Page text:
Tattoos are a wonderful way to honor significant life events or people who are important to you. Getting a physical piece of permanent artwork that reminds you of someone or something you love has very special meaning. And pregnancy is a very important time in your life — and the baby you’re carrying is a very special person. So it makes sense that you might want to get some new ink while you’re with child. But is it safe to get a tattoo while pregnant?
Although it might be tempting to honor this important time in your life with a tattoo, Baby Center notes that you might want to consider waiting until after you’ve delivered to get a tattoo. The biggest reason to refrain from getting a tattoo while pregnant is to avoid the risk of infection. While most tattoo shops are clean and safe, Healthline reports that there’s always a small chance of contracting HIV or Hepatitis B from dirty needles. And you’re not just risking your own life and health when you’re pregnant — you’re risking your unborn child, too.
Most reputable tattoo artists won’t even work on you if they know you’re pregnant (and no, that doesn’t mean you should just leave that information out). Fat Ram’s Pumpkin Tattoo in Boston has a policy not to tattoo anyone who is pregnant, as does Chameleon Tattoo in Cambridge, Massachusetts. “When tattoo procedures are done clean and sterile, you’re able to eliminate risk during the actual procedure,” says Owen Beane, who works at Chameleon, “But risk and liability comes in after procedure is done and the aftercare is in the person’s hands. There exists a potential for infection,” just by nature of the tattooing procedure.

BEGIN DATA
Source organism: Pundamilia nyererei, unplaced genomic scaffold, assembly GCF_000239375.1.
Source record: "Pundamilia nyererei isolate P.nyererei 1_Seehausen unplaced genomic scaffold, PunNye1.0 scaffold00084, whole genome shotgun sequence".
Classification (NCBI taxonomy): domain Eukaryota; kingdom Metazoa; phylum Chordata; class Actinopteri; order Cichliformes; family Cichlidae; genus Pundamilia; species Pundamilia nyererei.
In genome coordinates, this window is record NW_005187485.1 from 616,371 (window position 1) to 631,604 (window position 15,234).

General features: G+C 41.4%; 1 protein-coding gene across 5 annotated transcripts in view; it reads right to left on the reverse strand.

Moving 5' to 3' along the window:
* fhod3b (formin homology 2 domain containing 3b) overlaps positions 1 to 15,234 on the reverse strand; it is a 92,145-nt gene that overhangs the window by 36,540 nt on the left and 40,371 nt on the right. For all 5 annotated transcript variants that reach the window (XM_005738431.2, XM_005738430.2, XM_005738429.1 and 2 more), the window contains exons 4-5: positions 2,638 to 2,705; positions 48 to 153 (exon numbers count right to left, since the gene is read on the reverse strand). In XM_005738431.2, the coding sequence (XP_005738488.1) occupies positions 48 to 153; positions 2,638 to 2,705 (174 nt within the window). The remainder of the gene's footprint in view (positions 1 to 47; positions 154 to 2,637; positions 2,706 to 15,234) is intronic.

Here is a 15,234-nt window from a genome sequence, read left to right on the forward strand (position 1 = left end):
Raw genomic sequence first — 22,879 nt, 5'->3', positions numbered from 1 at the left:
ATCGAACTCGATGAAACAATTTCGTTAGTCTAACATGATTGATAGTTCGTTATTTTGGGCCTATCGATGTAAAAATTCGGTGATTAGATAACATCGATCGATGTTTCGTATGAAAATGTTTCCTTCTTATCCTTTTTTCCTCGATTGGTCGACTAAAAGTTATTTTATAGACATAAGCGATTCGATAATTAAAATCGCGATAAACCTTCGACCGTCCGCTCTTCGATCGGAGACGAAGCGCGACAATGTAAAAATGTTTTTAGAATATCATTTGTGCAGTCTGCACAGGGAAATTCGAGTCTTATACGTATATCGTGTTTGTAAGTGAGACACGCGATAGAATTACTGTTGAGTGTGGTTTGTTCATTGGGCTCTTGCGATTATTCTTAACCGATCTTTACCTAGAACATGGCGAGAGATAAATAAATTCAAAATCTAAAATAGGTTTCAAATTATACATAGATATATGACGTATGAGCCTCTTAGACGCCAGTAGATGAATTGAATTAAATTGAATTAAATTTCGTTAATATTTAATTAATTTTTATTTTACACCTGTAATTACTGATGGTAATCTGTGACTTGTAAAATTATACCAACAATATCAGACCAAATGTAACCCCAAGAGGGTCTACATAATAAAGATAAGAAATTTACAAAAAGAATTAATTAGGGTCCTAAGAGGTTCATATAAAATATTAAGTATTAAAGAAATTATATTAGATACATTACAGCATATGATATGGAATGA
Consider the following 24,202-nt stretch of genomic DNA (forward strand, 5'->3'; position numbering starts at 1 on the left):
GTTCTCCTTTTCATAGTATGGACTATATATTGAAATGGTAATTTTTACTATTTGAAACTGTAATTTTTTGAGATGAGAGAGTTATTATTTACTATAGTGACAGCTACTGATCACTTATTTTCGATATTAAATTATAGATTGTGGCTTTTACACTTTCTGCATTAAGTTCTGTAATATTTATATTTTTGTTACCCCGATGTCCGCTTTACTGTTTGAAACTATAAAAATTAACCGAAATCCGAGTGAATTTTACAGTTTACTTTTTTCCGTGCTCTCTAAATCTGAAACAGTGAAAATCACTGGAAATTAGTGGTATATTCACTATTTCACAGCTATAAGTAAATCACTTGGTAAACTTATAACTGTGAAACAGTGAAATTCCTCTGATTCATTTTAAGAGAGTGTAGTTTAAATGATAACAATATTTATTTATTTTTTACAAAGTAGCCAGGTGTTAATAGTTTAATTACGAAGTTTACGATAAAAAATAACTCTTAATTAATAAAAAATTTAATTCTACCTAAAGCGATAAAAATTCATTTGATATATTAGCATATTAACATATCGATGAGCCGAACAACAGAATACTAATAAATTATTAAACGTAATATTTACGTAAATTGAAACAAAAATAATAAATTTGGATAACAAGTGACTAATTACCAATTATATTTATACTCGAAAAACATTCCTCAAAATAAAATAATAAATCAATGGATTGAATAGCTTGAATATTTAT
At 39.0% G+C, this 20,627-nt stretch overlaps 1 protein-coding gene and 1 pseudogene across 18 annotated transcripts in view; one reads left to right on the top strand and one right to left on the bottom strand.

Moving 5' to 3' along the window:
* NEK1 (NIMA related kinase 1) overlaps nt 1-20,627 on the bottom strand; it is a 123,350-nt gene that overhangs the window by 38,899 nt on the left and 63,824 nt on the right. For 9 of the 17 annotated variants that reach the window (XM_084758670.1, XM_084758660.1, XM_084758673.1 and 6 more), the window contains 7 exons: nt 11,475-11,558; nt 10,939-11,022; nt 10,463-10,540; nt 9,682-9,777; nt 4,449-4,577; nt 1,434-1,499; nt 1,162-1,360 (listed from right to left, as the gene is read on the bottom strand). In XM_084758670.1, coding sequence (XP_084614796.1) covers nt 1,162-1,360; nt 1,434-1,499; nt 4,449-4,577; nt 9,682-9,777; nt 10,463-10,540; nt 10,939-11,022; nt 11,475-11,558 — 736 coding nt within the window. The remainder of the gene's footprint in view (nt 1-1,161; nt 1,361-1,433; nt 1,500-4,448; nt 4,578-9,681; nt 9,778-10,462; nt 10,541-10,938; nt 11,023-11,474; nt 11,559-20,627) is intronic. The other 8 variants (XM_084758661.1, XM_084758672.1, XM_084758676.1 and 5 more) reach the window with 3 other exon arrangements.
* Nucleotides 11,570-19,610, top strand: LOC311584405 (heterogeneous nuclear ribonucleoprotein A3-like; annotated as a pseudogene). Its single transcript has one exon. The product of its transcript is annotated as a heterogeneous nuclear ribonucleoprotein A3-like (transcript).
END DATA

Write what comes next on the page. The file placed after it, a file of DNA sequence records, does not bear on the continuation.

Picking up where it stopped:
No one wants to be responsible if something happens to the fetus as a result of the tattoo — even if the chances of something happening are highly unlikely. Although there’s no real information available about how tattoo ink affects fetuses, anything that enters your bloodstream can enter theirs. If you do decide to get tattooed while carrying a child, make sure you wait until at least the second trimester, when the baby’s major organs are developed.
Another issue with getting ink while pregnant is that, if the work is on your lower back, it may affect your ability to get an epidural, according to Mayo Clinic. If it’s not fully healed, some anesthesiologists won’t put an epidural there. That being said, there’s really no research that shows dangers either way. Not only that, but your skin changes while you’re pregnant. So once you’re no longer knocked up, your tattoo could end up looking very different.
And although henna might be a non-permanent option, you should think hard about getting it if you’re not from a culture that typically uses it. For thousands of years, women in Egypt, India, and other South Asian cultures have used henna to decorate the pregnant bellies of women in their third trimester as a form of “good luck.” But if you’re not from one of these cultures, using henna can be considered a form of cultural appropriation.
In the end, waiting nine plus months to commemorate a moment is no big deal. It’s better to be safe than sorry. You can carry the memory with you in your heart until you’re able to wear it on your sleeve.